The Wildcat O’Halloran Band are at it again. They’ve come up with another disc of fine, cruising, soothing, and sometimes stomping blues with this Hot Pulldown album. O’Halloran showcases a lot of lyrical wit in this mostly originals CD while his guitar, vocals, and his crack support band put things across in edgy, feisty, bluesy style.
Title track “Hot Pulldown” opens the disc with some twisty guitar phrasing. O’Halloran goes to town pressing out a lean, mean phrase, pulling his rhythm section along with his persistent variations in range, tempos, colors, and tones. His sharp, clean phase gets even feistier, jumpier, and twitchier as he moves it forward.
“Shaped Like A Woman” is another of those blues song that complains about the opposite sex. O’Halloran’s metaphor is that the guitar’s hourglass shape is about the only thing the instrument has in common with them. This guitarist finds his guitar more loyal. His witty lyrical theme comes across well with his mellow, understated delivery. He also serves up nice slices of guitar riffage, each emission of guitar giving another hip bounce to this piece.
“Sherlock Holmes” is a classy, down tempo blues. O’Halloran emotes coolly, telling a tale of romantic loss with his rasp in an easeful glide. Saxophonist Emily “Dr. Luscious” Duff unfurls a forlorn, mournful melodic line, one that finds a good home amidst O’Halloran’s flinty rhythm guitar and dejected vocal tone. Because of the vibe of this song, one can easily picture the rejected partner drinking away his sorrows and or walking lonely down the sidewalk after midnight.
“51 Right, 49 Wrong” is a bracing, traveling piece of blues. O’Halloran keeps his guitar edgy, rough, but rhythmic. He takes a lot of twists and turns in his melodic journey but keeps his ride roving, in motion. It’s like a bar band vibe except the bar band plays much better than your average bar band.
O’Halloran comes up with a new twist of Jimmy Reed’s “Honest I Do.” Here, his own lead guitar playing and his guest harmonica player Ottomatic Slim play the timeless melody with flinty, snappy accents. This keeps the oldies pop flavor at the base of song while turning it into a bluesy bar band type of thing.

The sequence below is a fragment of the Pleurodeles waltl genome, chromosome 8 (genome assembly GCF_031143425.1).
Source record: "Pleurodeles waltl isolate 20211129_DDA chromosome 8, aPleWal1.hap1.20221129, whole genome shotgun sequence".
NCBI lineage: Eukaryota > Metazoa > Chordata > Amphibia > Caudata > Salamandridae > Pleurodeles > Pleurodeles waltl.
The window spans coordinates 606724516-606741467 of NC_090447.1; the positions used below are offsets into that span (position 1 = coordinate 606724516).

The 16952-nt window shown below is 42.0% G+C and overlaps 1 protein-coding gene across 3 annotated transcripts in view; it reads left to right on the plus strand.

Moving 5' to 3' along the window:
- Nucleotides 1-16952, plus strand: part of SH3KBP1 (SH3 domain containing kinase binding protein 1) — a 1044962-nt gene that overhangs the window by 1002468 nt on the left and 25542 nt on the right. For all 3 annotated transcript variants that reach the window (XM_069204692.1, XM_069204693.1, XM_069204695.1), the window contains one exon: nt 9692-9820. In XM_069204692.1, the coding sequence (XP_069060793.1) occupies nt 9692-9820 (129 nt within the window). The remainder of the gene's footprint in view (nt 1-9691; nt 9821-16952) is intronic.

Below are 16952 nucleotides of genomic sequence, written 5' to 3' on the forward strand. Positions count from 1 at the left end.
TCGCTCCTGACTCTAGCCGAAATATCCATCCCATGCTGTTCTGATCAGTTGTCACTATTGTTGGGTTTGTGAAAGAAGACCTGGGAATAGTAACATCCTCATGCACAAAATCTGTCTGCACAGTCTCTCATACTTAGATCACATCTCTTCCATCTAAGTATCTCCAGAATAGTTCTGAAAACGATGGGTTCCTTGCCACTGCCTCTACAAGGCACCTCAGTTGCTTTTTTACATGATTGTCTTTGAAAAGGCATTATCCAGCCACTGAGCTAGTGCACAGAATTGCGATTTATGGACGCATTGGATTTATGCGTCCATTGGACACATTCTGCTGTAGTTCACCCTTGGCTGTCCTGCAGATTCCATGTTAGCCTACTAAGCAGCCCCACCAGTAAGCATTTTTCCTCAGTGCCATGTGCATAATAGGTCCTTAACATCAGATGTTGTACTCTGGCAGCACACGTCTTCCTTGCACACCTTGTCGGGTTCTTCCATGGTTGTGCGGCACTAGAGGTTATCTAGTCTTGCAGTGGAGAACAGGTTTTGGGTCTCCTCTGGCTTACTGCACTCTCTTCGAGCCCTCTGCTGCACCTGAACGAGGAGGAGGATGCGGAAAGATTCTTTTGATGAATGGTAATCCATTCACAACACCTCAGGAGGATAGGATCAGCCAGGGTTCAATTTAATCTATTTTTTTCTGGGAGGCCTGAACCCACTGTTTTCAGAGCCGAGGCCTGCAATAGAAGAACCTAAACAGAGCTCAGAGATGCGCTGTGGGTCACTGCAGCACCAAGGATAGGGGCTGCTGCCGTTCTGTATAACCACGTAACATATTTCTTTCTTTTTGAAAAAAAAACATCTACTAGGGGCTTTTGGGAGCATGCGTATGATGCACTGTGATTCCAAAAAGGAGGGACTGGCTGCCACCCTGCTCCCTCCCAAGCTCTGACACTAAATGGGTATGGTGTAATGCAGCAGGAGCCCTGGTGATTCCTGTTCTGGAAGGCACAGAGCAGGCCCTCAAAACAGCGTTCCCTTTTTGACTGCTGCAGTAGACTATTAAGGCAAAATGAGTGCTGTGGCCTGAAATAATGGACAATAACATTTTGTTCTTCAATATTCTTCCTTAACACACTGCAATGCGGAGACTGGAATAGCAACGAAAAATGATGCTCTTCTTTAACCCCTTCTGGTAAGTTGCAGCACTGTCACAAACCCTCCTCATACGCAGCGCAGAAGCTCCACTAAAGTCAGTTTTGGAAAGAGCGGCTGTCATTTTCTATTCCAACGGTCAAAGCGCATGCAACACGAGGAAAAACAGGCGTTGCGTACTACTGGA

O’Halloran has his way with Lightning Hopkins’s “Prison Blues,” picking off sharp acoustic blues guitar notes. The chord progression here has a rocking chair groove while the melodic climb twists and turns with subtle shifts in direction. This is just a tasty slice of old fashioned acoustic blues.
“Mr. Magic” brings O’Halloran right back into snappy, electric blues. His band provides an alluring backbeat while Duff blows a mellow, traveling sax line around the catchy groove, paving the way for this smooth R&B workout. Ken Maiuri lays a fine organ swirl while second guitarist Devin Griffiths punches things up a bit in the rhythm section.
O’Halloran finds the perfect expression for his kind of music with another of his fine originals, “Livin’ In A Blues Song.” He describes the equal traumas of losing his woman and his Cadillac with feisty, grinding red hot guitar phrases and his charming rasp. Again, there is something in the backbeat that also keeps us listening. Drummer Joe Fitzpatrick and bass player Matt McManamon keep it engaging with their action packed groove. It’s a groove that lets O’Halloran skip around on top with his lean, mean phrasing.
“Here I Am” by the great James Cotton has the bumpiest, most thumping groove on this disc. Tight, self-restrained, the rhythm section pump out something that both O’Halloran and harmonica man Wally “Sweet Daddy” Greaney can go to town over. Exciting stop and start motions as well as with twisty phrases keep this one in beautiful curlicues of motion.
“Buy A Dog” is a mid-tempo joyride thumper through a litany of complaints about a former lover. Twitchy guitar and lilting harmonica lines crisscross to form the substance of this song. O’Halloran sings this ditty in a low key manner that lets his witty lyrics speak for themselves amidst the fine musical interplay.
Close out track “Separate Words” informs of the difference between work and fun, complete with O’Halloran’s guitar phrase unfurling in freewheeling fashion beneath his plaintive rasp. Both vocal and guitars makes this song a fun piece, one you’ll be sure to get a kick out of as the rhythm section kicks this forward with a snapping groove.
The Wildcat O’Halloran Band have come up with, on this Hot Pulldown disc, a fine bluesy concoction of standards and several originals whose lyrics range from old fashion styled to modern and witty. The musicianship backing the voice and the words are solid, tight, and always a blast to listen to.